At the end of this past summer I gave myself one goal: to give my boys’ bedroom an overhaul. Alex and Ben, ages 5 and 3, share a space that has grown more colorful and cluttered every year since Ben was born. One day I looked around at the clashing patterns, wall-to-wall (to ceiling!) shelves and toys, and sad boarded-up window on one side (we used to have an river view, then a 10-story school was constructed next door and the builders hammered plywood over the glass from the outside) and felt a frisson of terror: We were becoming New York City hoarders.
I’m no home-design expert, and didn’t know where to start. But I got very lucky. I found out that a friend of a friend, Tara Fray, who works at an ad agency, had decided to fulfill her dream of starting an interior design business. I’d seen pictures of her house upstate and knew she had beautiful, simple, interesting taste. Plus, she has two little kids. Plus, I’ve always known her to be incredibly meticulous and creative–and also a little childlike. She eagerly agreed to re-do the boys’ room; all we’d have to do is pay for materials and her labor. She took pictures of the space and asked me what Alex and Ben are interested in. Since I didn’t want monster trucks or Bakugons painted all over the walls, I said, “Ocean animals. And. . . dinosaurs. But I’d rather go with an ocean theme. . . but nothing too theme-y.” Tara wrote it all down and asked with a big smile, “And can I please re-organize their closets?”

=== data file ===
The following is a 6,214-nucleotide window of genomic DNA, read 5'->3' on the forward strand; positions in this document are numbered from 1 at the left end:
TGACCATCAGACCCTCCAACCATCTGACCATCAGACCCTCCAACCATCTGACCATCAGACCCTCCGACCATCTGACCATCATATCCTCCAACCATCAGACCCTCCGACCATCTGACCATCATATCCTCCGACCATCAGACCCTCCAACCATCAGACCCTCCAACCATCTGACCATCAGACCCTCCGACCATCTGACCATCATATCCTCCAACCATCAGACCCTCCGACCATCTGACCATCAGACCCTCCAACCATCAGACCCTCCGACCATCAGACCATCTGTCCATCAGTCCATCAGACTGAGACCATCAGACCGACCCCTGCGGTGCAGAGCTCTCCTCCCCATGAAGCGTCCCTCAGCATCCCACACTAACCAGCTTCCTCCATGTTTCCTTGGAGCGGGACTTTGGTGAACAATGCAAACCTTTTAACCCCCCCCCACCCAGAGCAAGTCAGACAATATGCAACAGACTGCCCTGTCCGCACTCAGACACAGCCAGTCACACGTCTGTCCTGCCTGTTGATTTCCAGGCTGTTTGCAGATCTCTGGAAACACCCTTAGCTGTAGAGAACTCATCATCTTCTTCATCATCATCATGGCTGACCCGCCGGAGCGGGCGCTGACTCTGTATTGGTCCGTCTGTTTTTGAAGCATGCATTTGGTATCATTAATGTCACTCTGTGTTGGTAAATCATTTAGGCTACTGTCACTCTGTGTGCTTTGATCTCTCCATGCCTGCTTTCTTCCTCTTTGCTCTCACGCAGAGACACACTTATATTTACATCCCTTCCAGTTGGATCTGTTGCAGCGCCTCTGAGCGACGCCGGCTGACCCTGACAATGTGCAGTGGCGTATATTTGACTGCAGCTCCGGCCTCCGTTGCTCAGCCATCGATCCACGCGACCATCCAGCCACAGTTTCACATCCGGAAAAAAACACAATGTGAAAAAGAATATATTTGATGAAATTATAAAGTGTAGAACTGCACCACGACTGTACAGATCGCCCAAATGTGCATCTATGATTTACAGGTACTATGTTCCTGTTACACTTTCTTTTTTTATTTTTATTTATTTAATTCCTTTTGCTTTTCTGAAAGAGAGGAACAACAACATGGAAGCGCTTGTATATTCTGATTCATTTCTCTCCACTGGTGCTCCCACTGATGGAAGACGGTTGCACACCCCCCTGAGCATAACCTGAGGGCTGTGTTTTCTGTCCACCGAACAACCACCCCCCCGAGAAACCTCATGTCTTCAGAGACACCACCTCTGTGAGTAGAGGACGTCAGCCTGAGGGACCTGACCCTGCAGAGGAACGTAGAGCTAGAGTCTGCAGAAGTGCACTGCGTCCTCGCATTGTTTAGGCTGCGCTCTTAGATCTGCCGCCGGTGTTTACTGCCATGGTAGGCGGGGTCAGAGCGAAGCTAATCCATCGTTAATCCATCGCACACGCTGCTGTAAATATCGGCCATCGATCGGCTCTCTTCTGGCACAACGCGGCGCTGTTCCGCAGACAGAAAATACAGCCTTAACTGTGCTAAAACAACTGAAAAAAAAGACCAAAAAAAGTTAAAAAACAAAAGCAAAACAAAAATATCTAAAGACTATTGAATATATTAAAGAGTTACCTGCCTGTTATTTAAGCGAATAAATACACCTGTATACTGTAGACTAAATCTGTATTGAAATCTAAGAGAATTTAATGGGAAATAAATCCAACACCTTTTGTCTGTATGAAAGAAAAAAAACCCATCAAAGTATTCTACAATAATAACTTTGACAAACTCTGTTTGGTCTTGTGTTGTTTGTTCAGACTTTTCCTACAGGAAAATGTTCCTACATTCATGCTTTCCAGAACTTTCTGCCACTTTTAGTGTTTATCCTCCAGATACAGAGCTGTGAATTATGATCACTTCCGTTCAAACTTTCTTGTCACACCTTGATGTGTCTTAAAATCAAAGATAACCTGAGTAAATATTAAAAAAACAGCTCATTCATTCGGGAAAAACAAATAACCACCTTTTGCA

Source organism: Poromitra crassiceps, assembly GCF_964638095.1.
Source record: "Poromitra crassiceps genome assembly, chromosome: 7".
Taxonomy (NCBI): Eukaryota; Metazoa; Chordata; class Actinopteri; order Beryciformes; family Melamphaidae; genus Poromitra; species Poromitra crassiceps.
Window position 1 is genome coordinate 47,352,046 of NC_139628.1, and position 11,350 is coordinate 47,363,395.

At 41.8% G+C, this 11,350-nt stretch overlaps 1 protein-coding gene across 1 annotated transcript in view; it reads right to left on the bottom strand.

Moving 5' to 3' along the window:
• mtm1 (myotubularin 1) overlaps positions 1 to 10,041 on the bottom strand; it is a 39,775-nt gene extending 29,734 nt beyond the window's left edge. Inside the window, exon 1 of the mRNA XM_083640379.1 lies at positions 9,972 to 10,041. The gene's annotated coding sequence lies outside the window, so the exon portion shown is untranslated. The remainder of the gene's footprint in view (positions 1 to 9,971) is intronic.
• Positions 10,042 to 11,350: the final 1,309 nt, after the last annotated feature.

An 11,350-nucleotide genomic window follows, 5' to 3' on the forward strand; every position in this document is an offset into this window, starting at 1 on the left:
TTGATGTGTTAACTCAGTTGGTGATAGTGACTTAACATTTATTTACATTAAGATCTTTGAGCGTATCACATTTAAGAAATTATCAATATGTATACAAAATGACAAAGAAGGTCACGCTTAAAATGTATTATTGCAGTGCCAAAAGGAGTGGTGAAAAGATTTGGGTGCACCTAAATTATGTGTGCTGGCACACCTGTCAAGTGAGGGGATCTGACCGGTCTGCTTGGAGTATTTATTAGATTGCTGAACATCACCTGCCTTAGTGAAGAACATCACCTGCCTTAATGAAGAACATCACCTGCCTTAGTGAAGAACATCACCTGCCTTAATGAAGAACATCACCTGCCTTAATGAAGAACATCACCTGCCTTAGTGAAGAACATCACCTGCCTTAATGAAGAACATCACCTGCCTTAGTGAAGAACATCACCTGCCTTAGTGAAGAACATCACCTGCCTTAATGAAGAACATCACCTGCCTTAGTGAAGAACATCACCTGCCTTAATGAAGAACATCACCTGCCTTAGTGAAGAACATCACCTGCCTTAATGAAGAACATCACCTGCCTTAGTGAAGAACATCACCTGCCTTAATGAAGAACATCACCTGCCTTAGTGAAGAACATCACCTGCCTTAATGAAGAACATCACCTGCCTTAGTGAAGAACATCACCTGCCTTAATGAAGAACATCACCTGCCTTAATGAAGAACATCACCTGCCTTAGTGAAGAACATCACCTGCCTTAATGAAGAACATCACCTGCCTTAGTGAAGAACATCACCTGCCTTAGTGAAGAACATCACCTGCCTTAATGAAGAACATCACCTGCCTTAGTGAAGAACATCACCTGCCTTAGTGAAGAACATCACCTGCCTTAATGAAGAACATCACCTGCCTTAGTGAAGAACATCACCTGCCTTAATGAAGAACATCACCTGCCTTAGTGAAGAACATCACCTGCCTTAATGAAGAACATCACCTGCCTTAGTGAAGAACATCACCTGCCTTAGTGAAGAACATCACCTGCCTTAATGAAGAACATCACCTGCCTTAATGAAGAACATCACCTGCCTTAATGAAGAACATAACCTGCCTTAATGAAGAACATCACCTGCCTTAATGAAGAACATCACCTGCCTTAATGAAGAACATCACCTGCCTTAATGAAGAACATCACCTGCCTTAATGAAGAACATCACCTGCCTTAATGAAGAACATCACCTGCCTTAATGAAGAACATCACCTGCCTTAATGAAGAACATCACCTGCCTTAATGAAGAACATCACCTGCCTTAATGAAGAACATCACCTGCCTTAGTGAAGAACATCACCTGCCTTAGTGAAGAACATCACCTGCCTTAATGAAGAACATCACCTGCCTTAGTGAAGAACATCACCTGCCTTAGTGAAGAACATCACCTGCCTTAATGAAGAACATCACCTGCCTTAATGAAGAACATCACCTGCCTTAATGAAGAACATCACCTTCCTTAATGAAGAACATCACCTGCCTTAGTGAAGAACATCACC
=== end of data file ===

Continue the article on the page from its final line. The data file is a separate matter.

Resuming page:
Incredibly, that was all the direction Tara needed. She told me her vision was surf shack; her palette blue, black, and white. We set a budget of $2000, including labor (among other things, she and her husband painted, installed blinds, removed all kinds of heavy old furniture, and re-wired the light fixture) and she set to work, emailing me links to lights, rugs, and baskets. I was worried about where she’d put all the stuff–trucks, cars, airplanes, dragons, stuffed animals, balls, plastic foods, blocks, Legos, a gazillion toy animals and dinosaurs—and worried the boys would miss having it all at their fingertips. And then I realized they didn’t play with half the stuff anyway; nor did they pull books off of the shelf for fear of avalanches. I gave her our keys before going away for the last week of August.
And we returned to this oasis! The boys immediately lay on the furry white rug and started pulling out books to look at. I found a stack of plastic drawers in one of the closets filled with stuffies and other toys, plus all of Ben’s diapers and wipes; amazingly, she’d found logical, accessible places for everything. Best of all, the room has stayed amazingly intact in the six weeks since the renovation. It’s a fully functional sanctuary, where we all (finally) have space to breathe—and room to grow.